The price of Illumina (ILMN) stock has hardly budged this past week, but that calm belies a continuing storm of developments that included a regulatory setback for the sequencing giant and escalating criticism from activist investor Carl Icahn—who yesterday urged the company’s board to fire CEO Francis deSouza.
In his latest open letter to Illumina shareholders, Icahn repeated arguments he has laid out over the past month in past open letters and in interviews. Icahn has faulted Illumina for agreeing to acquire cancer blood test developer Grail for $7.1 billion, then pursuing approvals despite opposition from U.S. and European regulators on antitrust grounds.
Insisting that Illumina’s continuing pursuit of Grail has shrunken its market capitalization by $50 billion, Icahn has announced plans to nominate three allies to the company’s board at its annual meeting. Illumina has rejected the three as lacking the qualifications and experience it seeks in board members, and defended its pursuit of Grail under deSouza.
“We believe the board of directors should dismiss Mr. deSouza immediately and bring back Jay Flatley (or someone else on his level) as CEO,” Icahn wrote.
Flatley is deSouza’s predecessor as CEO, under whom Illumina gained dominance in next-generation sequencing. Under Flatley, Illumina revenues zoomed from just $1.3 million in 2000 to $2.2 billion in 2015. (Illumina finished last year with $4.584 billion in revenue, up 1% from 2021; first quarter results will be released April 25).
Among company milestones Flatley spearheaded was Illumina’s acquiring Solexa in 2006, and its breaking of the $1,000 cost barrier for genome sequencing in 2014, an announcement that electrified the investor crowd attending that year’s J.P. Morgan Healthcare Conference.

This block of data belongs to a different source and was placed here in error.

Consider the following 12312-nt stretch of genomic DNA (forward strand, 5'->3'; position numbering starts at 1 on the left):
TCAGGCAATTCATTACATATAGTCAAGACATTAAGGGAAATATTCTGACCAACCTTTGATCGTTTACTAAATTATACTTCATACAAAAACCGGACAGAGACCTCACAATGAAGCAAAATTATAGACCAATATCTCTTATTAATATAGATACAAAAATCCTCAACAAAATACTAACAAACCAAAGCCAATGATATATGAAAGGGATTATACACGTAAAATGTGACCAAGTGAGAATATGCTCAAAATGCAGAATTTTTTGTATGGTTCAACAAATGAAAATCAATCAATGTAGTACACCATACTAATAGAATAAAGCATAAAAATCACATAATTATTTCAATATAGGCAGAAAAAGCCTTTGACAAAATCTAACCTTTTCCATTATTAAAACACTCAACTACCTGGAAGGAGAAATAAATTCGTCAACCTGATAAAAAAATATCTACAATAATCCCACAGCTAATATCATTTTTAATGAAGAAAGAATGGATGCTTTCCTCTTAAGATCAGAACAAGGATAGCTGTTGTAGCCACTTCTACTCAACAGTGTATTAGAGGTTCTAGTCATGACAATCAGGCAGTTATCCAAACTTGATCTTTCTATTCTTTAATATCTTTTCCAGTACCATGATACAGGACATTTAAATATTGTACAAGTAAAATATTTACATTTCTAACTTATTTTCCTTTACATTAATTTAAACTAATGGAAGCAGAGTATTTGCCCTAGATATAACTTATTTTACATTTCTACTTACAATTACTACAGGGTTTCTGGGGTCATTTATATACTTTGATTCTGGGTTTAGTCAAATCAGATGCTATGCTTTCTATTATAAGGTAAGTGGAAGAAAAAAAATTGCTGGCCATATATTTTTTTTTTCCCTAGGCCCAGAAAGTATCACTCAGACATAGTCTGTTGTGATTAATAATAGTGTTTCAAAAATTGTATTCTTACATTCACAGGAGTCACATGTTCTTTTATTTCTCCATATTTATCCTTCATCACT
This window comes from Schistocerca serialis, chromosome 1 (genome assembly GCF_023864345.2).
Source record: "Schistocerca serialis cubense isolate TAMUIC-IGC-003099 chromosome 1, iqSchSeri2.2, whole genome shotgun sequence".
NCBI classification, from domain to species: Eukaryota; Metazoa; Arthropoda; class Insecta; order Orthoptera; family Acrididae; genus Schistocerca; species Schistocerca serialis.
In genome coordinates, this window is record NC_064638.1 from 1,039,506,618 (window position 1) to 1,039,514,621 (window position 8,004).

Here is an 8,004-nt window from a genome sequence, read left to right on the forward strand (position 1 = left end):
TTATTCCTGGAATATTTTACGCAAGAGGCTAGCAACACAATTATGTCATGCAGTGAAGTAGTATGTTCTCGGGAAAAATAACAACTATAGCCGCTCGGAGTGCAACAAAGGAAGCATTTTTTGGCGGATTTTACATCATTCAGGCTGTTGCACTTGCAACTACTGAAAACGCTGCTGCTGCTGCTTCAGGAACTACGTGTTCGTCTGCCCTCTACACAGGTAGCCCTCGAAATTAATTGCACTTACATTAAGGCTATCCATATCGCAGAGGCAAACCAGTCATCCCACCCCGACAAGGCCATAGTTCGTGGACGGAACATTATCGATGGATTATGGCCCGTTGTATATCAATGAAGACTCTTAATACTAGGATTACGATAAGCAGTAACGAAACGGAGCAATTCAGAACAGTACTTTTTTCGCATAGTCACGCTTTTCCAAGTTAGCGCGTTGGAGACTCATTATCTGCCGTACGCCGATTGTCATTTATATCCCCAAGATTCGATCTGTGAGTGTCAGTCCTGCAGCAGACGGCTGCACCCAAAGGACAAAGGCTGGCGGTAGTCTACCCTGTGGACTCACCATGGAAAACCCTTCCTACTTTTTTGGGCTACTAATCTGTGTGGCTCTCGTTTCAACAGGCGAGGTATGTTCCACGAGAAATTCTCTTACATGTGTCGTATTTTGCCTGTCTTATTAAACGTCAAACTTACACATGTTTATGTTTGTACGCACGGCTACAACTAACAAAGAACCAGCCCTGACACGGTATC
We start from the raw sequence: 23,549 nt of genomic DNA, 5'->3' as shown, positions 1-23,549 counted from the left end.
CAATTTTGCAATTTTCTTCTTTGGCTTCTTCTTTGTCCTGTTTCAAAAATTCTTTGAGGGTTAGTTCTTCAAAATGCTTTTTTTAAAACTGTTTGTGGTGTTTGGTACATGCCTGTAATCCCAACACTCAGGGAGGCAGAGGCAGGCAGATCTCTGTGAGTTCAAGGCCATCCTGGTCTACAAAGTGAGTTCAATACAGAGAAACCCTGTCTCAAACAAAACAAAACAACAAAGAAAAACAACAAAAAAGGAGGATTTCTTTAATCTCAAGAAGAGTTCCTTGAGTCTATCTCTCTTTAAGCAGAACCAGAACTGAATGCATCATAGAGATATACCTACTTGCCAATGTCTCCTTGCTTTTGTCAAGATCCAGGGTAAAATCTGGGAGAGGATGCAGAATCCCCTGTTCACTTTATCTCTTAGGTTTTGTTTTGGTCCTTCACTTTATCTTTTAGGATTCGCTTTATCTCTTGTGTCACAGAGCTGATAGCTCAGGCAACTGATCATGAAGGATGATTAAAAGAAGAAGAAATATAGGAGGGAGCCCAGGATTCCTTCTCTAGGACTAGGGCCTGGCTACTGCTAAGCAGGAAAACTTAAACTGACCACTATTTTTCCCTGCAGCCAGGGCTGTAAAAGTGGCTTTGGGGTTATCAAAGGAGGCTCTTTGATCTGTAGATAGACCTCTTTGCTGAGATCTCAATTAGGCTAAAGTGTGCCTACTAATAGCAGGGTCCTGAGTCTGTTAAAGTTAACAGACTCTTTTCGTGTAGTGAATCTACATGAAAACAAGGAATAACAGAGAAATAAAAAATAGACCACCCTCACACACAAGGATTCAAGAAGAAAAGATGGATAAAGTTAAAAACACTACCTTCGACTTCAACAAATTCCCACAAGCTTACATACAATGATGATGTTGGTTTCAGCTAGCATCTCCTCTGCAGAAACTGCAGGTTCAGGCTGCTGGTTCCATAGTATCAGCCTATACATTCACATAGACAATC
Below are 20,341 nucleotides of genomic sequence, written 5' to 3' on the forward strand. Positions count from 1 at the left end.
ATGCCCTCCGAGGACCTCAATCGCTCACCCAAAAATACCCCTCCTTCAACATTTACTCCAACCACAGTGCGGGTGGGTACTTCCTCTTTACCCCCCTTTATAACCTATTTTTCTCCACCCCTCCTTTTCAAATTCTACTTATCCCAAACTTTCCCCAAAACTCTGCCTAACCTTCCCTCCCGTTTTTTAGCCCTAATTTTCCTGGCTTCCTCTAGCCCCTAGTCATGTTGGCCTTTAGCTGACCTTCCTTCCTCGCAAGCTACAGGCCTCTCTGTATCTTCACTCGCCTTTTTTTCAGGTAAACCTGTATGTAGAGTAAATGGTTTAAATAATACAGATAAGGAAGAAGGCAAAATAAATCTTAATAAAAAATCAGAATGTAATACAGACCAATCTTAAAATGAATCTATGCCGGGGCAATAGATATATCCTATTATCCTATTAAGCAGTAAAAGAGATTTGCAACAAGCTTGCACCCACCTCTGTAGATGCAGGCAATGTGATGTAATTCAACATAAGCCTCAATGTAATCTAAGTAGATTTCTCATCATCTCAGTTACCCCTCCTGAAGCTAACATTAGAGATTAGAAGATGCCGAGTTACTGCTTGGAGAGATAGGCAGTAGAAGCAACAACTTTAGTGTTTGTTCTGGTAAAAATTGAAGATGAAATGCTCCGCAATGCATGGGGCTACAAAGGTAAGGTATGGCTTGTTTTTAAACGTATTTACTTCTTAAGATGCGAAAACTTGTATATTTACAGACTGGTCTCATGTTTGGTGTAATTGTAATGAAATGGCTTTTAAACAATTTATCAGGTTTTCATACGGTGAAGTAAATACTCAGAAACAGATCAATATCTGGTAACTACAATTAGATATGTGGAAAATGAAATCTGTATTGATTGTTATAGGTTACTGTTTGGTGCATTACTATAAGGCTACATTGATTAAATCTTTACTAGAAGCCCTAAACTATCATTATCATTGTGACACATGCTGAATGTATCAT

Flatley served as CEO from 1999 to 2016, then remained on Illumina’s board for five years as executive chair, and later as chairman until stepping down in 2021. More recently he has helmed the board and served as interim CEO of Zymergen when the previous chief executive quit after unspecified technical problems with its lead product forced the company to walk back earlier rosy revenue predictions—causing a 68% plunge in its share price. Zymergen was acquired by Ginkgo Bioworks last year for $300 million.
Near double compensation
Icahn launched his proxy battle to change Illumina’s board, and thus its direction, last month. That battle expanded into volleys against deSouza last week, after Illumina released its 2023 Proxy Statement showing that deSouza’s total compensation last year nearly doubled, to nearly $27 million from $14.3 million, most of the increase being $12.5 million in stock options.
“Illumina’s board amazingly justified Mr. deSouza’s massive pay increase by saying it was necessary due to the ‘highly competitive talent environment.’ For once we are in complete agreement with this board. It is probably impossible to find a CEO candidate “talented” enough to lose $50 billion of shareholder value in this short a period,” Icahn wrote in a Monday open letter to shareholders. “The more that occurs, the more we realize that something is truly rotten in the state of Illumina.”
Not so, Illumina sought to convey this past week, as it highlighted a pair of recent accomplishments: